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The Case for Saying “Why Not?” to Relocation

Last week, I attended an event featuring rock star, rising star female leaders who are incredibly accomplished today, and have a long runway in front of them. Walgreens VP and GMM Lauren Brindley and Cover Girl SVP Ukonwa Ojo offered several pieces of outstanding career advice that every ambitious woman needs to hear. One of those pieces is this ~ Say “Why Not?’ rather than “Why” when given a career opportunity that involves making a big decision and often, relocation.

The audience was filled with close to 200 members and guests of NEW, a national organization of 10,000 people in the Consumer industry whose mission is to advance women, grow business and transform the industry workplace through the power of community.


Originally from the UK, Lauren relocated from England to Thailand for a role with Boots, and then back to England, and then to the United States a couple of years ago, joining Walgreens when Walgreens and Boots came together.

Ukonwa spent the first 13 years of her life in Nigeria, before her family moved to London. She then moved to Minneapolis for a position early in her career, relocated back to the UK several years ago while with Reckitt Benckiser, and then back to the US for her current role with Coty.

Talk about unpacking boxes. Yet both Lauren and Ukonwa saw the great opportunities in front of them and trusted that it was worth the risk to not only say yes to the career opportunity but all the automatic challenges that come along with it. Finding a new home, considering schools, making new friends, what is the closest grocery store and will it have all the things I love? Just to name a few.

Relocating Makes You a More Favorable Candidate

As an executive search consultant, 90% of my searches will require relocation. We reach out to an average of 150+ potential candidates and referral sources – a number that can easily double.

Yet as intrigued as they are by the opportunity, the company and the potential to boost their career, it shocks me how many women shut the door because it means relo. Don’t shoot the messenger here, but the sad fact is that women say “no” more often than men, even if they are the primary breadwinner.

  • Your Kids Will Not Die – Give your kids some credit. I recognize I am making light of something much more complicated but the fact is this: To a person, anyone who I have interviewed who has moved more than once when they were in grade school and high school, had to make new friends, faced challenges, all the things you’d expect – these candidates are the best candidates. They come across as grounded, flexible, tolerant and willing to overcome challenges. They’ve done it. Not only will your kids not die, you will invest in the future when they interview for jobs.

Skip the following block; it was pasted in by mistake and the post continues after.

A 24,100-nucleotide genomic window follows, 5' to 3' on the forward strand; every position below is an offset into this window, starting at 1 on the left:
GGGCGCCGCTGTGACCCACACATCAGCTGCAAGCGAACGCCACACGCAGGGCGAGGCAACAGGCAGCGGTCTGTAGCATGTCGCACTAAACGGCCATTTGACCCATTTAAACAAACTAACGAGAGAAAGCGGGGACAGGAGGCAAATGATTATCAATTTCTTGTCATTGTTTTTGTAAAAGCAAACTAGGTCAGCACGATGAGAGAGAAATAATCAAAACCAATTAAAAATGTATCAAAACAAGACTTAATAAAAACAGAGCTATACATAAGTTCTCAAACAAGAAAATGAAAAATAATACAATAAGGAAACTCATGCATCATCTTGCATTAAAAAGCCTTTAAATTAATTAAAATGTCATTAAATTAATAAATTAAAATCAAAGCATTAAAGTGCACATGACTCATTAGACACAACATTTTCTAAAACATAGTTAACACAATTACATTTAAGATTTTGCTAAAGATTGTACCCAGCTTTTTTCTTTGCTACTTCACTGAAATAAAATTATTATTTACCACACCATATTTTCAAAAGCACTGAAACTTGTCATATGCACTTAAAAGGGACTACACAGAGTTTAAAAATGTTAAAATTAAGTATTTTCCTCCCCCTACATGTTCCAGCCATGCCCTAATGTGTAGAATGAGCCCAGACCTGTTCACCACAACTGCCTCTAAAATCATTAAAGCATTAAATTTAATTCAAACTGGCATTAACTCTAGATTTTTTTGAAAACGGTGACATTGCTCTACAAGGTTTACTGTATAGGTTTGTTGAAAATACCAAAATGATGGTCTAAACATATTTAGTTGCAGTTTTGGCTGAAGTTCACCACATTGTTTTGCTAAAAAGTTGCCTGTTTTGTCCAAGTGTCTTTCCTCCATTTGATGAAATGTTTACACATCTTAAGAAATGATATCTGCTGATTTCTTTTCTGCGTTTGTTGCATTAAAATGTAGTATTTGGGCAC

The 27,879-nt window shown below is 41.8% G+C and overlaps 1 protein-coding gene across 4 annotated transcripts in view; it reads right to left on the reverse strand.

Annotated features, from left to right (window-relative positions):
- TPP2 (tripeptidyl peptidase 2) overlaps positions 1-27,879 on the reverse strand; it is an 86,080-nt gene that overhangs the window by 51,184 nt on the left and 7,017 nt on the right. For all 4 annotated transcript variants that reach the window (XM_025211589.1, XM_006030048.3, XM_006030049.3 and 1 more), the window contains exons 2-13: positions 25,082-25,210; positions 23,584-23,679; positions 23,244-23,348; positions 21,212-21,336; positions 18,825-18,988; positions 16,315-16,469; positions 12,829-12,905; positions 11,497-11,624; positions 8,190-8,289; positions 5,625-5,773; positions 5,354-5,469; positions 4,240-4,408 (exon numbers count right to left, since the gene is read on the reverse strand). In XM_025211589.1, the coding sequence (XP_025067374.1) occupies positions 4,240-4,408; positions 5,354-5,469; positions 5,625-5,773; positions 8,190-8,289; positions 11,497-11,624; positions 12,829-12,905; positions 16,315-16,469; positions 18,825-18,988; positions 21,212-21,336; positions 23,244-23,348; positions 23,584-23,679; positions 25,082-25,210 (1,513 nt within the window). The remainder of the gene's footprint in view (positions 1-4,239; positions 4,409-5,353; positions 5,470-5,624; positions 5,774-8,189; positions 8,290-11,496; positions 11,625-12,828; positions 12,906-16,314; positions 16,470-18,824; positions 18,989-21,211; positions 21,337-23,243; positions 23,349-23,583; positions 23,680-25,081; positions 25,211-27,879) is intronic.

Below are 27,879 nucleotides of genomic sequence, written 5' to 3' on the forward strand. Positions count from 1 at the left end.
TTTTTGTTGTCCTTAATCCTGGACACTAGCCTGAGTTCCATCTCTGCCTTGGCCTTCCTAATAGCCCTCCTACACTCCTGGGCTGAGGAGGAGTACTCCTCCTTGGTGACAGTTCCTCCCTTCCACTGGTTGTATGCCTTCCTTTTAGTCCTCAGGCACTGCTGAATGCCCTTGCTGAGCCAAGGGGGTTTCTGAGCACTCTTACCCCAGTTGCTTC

• Nothing Lasts Forever – If you say “Why Not?” it doesn’t mean you’re making a commitment for the rest of your natural life. You could stay in the position it for 3 – 5 years, gain great experience, and then move back. You will be more attractive to a potential employer because they will take the fact that you relocated for another role under consideration as a positive in other ways.

Of the hundreds of candidates, I have interviewed and hired, who have moved, I can count on one hand those who have regretted doing so.

  • You Might Just Like It – A client contact from Blue Buffalo, a leading organic pet food company, relocated to Connecticut from Chicago fully expecting to stay 2 – 3 years. I mean who from the Midwest really expects to like the East coast? Many people assume the worst – that it is going to live up to all the negative clichés. It simply not true. As I often say, there is a reason Bruce Springsteen still lives in NJ.

For the Blue Buffalo contact, it’s now about 15 years and two lovely daughters later. She might take that call for a fabulous new opportunity back in the Midwest, but she might not.

Don’t Shoot Yourself in Your Own Career Foot

Saying no thank you to a position involving relocation without at least understanding more about the opportunity is the first mistake people make. You’re aren’t making a commitment until you sign an offer letter, so do your due diligence. Ask for a detailed position description, talk to people who have worked at the company and who work there today. Explore the geographic area via the many online research tools.

Relocation is complicated, daunting, and uncertain. It can also be a thrilling adventure for everyone involved. And it will be the most significant step you can take to advance your career. In the words of Lauren Brindley, “Why Not?”

It might just turn out much better than your initial gut feeling tells you.

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